If multiple people appear on your bank statements, like parents or children, you will need to write a letter explaining that you’re in control of the funds being used to pay for your new home. Anyone who helps you with the down payment of the home will also be responsible for writing a gift letter of explanation.

11. Your accounts are under fraud alert

A lender will want to know that you’re aware of any suspicious activity on your credit report. If your accounts are under fraud alert or your credit is frozen, prepare a letter of explanation that outlines how you will regain control of your finances.

How to write a letter of explanation

Five icons represent the five steps to write a letter of explanation.
Before you write a letter of explanation for mortgage financing, you’ll need to gather the following records:
  • Your full legal name
  • Your spouse's full legal name (if applying together)
  • Your current mailing address
  • The address of the lender
  • Your phone number
  • Marriage license if applicable
  • Bills of sale (for large assets like a car)
  • Title transfers
Once you have your personal information on standby, you can begin to construct a thoughtful explanation letter that details your circumstances and readiness to be a homeowner. Here is how to write an explanation letter:
  1. Address your letter: Write the date and lender’s address at the top of the explanation letter, then address the lender or lending institution.
  2. State your financial situation: Be upfront about your financial issues. Your application already indicates something suspicious to your lender, so there’s no need to hide the truth. Quickly state the fact of the matter and proceed.
  3. Briefly explain the circumstance: Keep your letter as concise as possible. After you state the problem, provide a short explanation of the circumstances around your issue.
  4. Share proof that you’re prepared: After you explain your financial situation, provide the lender with evidence that you are now capable of buying a house.
  5. Proofread and close your letter: Check your letter of explanation for any spelling or grammatical errors. Ensure that the tone of your letter is professional and courteous, then close the letter with your full name and current address.
Keeping your explanation letter short and sweet is key. If you're struggling to write a concise letter of explanation, model yours after our letter of explanation sample.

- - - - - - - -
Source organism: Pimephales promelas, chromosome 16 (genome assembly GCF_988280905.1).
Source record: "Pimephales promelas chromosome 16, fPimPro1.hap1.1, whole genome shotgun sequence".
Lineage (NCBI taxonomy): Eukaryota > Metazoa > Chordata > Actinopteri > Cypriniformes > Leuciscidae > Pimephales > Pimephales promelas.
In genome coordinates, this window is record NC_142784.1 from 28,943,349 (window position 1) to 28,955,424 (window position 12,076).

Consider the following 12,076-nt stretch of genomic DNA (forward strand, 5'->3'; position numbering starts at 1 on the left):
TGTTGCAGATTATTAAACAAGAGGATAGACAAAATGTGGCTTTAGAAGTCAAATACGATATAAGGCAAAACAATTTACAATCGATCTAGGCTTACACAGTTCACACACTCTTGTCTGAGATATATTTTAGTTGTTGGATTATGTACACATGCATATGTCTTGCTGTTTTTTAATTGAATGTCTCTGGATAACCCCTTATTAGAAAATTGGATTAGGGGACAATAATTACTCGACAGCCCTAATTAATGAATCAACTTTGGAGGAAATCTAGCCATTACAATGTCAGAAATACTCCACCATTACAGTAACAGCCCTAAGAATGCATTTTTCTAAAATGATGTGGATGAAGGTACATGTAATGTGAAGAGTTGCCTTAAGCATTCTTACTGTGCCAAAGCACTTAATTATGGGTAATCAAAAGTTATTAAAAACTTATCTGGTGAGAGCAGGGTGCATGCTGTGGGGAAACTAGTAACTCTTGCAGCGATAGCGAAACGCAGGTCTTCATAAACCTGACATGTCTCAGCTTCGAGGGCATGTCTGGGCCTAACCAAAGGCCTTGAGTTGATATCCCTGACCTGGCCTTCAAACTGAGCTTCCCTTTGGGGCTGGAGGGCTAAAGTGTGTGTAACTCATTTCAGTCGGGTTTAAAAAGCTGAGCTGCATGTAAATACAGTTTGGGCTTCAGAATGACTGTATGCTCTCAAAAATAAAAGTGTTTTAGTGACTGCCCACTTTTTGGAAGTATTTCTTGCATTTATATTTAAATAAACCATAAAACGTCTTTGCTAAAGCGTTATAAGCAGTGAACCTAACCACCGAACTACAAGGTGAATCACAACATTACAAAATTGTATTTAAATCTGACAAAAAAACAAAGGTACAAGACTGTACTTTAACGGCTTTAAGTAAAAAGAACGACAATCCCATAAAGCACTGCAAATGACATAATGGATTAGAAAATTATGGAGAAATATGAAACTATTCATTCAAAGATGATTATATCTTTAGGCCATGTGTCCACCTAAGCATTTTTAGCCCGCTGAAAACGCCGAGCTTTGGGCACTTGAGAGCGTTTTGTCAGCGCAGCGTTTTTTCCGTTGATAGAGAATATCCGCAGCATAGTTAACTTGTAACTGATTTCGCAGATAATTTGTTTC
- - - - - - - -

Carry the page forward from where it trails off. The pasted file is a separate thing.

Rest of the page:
Letter of explanation template

An example letter of explanation includes annotations for how to craft a solid letter, including sharing specifics about the problem, explaining the cause of the problem, and providing proof you’re ready for a mortgage.
An explanation letter request is no cause for panic. Here is a letter of explanation example to help point you in the right direction:September 20, 2023Faux Lenders 333 Rent Free Ridge Dallas, TX 75088Dear Faux Lenders,I’m writing to you to explain the late payments from 04/03/2022-05/04/2022 on my Visa credit card, account #7654321.On March 30, 2022, my spouse had a serious accident that resulted in large medical bills. I was working on a payment plan with the hospital when I missed those credit card payments on my account. As of May 5, 2022, my credit history shows that I have since made regular payments to my credit card company and the hospital. I have attached a copy of my credit card statements from May 5, 2022, to today as evidence of my improved credit score and ability to make timely payments.Sincerely,John Doe 777 Fake Lane Dallas, TX 75088
An example letter of explanation sits on a desk next to a coffee cup and laptop.
Writing a letter of explanation can get you one step closer to financing the second home of your dreams. For best results, remember to keep your explanation letter brief, honest and respectful.While you're exploring options for financing a second home, consider the possibilities of fractional ownership. This type of ownership can help you afford more home for less and reduce the amount of mortgage you are responsible for paying. And a fully managed co-ownership model like Pacaso, you leave behind many of the costs of owning a second home like maintenance, upkeep and furnishings. Plus, Pacaso offers flexible financing options.Refer to our free template if you need help preparing an explanation letter for your next real estate purchase.

Letter of explanation FAQ

What is a letter of explanation for a mortgage lender?

A letter of explanation clarifies negative marks on your credit report and assures an underwriter or lender that you are capable of paying off a mortgage.

How long should a letter of explanation be?

A letter of explanation should be as brief as possible, consisting of three paragraphs that span no more than three-quarters of a page.

What is a letter of explanation address verification?

You’ll need to send a letter of explanation address verification to your lender if your current physical address does not match the address on your mortgage application or credit report.